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Sheep

New EBVs from CT Scanning

For 20 years Computed Tomography (CT) scanning has been used to assess the body composition of sheep, with CT derived information now routinely used within the terminal sire breeding evaluations delivered by Signet Breeding Services. Over 10,000 ram lambs have been CT scanned in this time and the use of elite CT scanned sires for breeding purposes has greatly increased rates of ...

Guidance Notes for DNA Testing

Click the link to read the latest guidance from AHDB on collection and storage protocols for DNA testing in cattle and sheep. ...

A New Lamb Survival EBV in Progress

Signet and EGENES (SRUC) have been looking at creating a new postnatal lamb survival EBV to help breeders genetically improve young animal resilience and identify families with poor survival rates. The ability to enhance this trait could have a huge impact on animal welfare and flock profitability, especially in the current economic climate where every lamb counts. While it i ...

Guidelines for ultrasound scanning

Changes to the guidelines relating to the ultrasound scanning of sheep Samuel Boon, Signet Breeding Services and Janet Roden, Independent Geneticist – October 2016 The use of ultrasound scanning to measure muscle and fat depth in Signet recorded flocks has been one of the great success stories of the last 30 years. The scanning services provides proxy measures for body compos ...

Changes to the Scottish Blackface Breeding Evaluation produced for Signet Recorded Flocks

Samuel Boon, September 2016 Based on work completed by EGENES/SRUC and funded by AHDB Beef and Lamb & Quality Meat Scotland   Summary AHDB and QMS recently funded two enhancements to the Scottish Blackface Breeding Evaluation and these are incorporated in your latest results. Improvements have been made to the way EBVs are calculated, particularly traits like the Lit ...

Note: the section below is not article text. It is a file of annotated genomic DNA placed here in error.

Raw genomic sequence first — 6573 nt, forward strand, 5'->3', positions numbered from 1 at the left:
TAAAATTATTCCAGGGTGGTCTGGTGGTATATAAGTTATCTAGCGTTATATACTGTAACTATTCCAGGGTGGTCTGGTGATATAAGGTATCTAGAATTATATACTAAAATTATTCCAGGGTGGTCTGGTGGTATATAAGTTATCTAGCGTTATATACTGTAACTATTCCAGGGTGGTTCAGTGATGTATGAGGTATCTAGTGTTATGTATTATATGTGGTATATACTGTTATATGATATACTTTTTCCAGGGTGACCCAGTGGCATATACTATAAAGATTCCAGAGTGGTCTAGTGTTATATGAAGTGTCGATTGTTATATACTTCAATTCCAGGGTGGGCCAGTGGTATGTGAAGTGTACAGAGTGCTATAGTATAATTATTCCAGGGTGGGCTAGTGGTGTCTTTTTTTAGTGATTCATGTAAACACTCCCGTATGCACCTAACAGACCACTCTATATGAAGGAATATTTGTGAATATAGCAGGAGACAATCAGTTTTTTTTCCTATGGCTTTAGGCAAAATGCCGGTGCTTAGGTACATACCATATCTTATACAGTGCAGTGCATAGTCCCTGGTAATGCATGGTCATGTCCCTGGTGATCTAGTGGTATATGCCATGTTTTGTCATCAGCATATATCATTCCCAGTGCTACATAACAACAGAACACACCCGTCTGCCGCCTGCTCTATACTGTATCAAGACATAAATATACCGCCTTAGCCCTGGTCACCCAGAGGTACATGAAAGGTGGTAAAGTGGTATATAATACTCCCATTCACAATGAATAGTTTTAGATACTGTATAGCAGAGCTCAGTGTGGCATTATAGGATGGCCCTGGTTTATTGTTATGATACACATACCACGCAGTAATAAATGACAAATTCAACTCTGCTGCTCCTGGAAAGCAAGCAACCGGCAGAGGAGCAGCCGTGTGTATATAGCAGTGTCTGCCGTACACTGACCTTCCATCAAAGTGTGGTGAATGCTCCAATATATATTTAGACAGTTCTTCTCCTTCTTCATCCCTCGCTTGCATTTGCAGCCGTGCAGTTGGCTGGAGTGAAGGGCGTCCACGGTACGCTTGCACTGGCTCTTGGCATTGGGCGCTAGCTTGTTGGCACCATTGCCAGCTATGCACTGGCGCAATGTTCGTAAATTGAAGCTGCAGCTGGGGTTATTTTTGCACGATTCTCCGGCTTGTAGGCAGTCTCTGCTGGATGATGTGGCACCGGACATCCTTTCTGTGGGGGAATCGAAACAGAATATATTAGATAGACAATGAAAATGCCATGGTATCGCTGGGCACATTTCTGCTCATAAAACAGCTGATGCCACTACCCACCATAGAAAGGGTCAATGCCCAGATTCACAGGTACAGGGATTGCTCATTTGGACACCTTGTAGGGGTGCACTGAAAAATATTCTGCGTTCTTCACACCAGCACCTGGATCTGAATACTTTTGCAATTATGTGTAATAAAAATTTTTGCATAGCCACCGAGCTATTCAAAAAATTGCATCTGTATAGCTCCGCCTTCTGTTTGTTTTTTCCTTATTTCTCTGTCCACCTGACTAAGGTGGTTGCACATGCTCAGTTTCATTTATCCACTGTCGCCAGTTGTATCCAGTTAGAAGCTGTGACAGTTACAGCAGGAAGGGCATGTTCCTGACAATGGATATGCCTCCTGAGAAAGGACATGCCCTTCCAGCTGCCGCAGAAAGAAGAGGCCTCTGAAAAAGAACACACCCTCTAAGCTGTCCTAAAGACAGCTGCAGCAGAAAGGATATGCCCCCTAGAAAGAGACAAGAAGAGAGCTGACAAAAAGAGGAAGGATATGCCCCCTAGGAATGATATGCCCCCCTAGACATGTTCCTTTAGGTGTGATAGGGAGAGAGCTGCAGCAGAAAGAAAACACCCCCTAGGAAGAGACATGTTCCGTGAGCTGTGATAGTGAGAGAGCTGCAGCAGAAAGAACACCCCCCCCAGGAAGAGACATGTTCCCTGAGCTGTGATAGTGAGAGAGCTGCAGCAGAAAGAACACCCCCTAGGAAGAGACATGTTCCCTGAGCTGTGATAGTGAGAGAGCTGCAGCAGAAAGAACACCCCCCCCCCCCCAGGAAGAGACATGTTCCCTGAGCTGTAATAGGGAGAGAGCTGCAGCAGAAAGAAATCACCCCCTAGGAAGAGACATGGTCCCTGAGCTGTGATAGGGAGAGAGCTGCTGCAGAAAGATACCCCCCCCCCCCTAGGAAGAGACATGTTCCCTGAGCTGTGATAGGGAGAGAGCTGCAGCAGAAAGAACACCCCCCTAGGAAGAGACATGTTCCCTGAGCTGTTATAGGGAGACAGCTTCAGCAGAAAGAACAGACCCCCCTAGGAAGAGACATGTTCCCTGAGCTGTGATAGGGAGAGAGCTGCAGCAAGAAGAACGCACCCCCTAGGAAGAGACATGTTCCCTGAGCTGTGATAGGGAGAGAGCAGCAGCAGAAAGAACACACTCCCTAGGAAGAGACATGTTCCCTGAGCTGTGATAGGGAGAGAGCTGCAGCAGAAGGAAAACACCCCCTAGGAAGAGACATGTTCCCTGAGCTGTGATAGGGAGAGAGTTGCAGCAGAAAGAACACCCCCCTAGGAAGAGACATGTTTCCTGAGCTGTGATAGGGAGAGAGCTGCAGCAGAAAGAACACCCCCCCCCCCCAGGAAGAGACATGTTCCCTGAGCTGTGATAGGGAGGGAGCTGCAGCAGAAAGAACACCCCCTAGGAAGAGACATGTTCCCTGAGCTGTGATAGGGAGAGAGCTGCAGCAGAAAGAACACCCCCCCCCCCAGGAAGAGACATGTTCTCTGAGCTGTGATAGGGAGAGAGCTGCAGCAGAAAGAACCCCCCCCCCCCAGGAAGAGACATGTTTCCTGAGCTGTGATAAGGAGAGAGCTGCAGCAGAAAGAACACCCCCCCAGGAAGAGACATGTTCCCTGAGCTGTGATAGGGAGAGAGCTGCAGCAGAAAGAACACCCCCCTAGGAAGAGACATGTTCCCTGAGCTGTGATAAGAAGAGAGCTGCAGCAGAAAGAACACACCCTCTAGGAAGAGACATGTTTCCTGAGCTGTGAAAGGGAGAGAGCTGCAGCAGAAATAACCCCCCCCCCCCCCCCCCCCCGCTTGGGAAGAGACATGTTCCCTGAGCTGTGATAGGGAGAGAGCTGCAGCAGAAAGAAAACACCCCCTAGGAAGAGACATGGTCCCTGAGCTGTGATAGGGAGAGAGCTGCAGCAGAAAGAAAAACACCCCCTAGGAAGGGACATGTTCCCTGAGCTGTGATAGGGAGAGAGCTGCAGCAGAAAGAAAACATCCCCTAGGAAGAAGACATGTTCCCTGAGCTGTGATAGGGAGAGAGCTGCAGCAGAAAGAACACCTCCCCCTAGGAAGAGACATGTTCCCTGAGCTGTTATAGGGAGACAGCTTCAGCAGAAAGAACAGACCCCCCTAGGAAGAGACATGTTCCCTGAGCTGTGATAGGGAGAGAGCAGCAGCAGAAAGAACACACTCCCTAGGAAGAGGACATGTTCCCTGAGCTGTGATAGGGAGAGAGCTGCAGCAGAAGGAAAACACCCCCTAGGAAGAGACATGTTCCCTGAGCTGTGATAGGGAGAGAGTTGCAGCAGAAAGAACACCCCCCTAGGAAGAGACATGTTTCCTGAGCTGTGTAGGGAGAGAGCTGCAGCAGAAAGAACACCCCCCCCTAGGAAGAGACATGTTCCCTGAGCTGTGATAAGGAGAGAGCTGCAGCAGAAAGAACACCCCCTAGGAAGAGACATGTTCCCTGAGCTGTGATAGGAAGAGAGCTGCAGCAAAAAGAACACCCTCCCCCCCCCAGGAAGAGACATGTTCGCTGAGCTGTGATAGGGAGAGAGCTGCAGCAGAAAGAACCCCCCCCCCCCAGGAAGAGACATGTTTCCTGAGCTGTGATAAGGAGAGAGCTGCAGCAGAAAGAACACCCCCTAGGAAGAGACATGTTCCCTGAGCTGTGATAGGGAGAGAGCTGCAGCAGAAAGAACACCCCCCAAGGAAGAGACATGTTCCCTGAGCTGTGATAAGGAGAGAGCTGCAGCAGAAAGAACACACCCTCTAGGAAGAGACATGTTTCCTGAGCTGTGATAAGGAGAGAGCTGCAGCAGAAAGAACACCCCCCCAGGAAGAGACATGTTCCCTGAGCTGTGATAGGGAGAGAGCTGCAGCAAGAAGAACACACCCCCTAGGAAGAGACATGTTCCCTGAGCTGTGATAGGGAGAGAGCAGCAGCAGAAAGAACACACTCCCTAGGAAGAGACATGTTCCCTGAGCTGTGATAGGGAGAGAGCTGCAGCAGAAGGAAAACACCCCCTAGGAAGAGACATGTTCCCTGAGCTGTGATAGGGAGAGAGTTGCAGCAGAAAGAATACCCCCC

Review of genetic improvement in UK beef cattle and sheep

Genetic improvement delivers substantial economic benefit to the UK’s sheep and beef industries. The financial benefit to UK sheep producers via increased productivity is £10.7 million per year, with beef producers gaining £4.9 million. Following on from a review of genetic improvement in the UK’s sheep and beef industries in 2007 by Amer et al., a similar review was conducted ...

Funding Agreed for Combined Breed Genetic Evaluations

UK genetic evaluations of sheep have traditionally been undertaken within purebred populations. However, much of the UK sheep industry is a stratified system with approximately 56% of ewes in the national flock being crossbred and increasingly breeders are incorporating crossbred sheep into genetic improvement systems. Requests for across-breed Estimated Breeding Values (EBVs) ...

Poster on Lamb Mortality

A new poster has been produced by Dr Jo Conington which explains about risk factors influencing lamb mortality. This is important work bearing in mind: Lamb survival is the key to more profitable sheep farming and good animal welfare. Managing known risks to lamb survival can lead to reduced lamb mortality. Breeding sheep with inherent ability to survive and withstand har ...

Variation in spine characteristics in sheep

Implementing the use of spine traits in a commercial breeding program has been seen to improve meat production from the carcass of larger-bodied pigs. The aim of this study was to assess the extent of variation in spine characteristics within and between breeds of sheep and to investigate the association with body length and tissues traits to deliberate if a similar approach co ...

Four Teated Sheep

Alexander Graham Bell (first person to patent the telephone) was one of the first people to record the existence of sheep with extra teats – noting in his flock that initially these animals also tended to be more fertile. Within the UK strains of sheep with four functional teats have also been identified; proving of interest to both farmers and academic. Alun Davies has kindl ...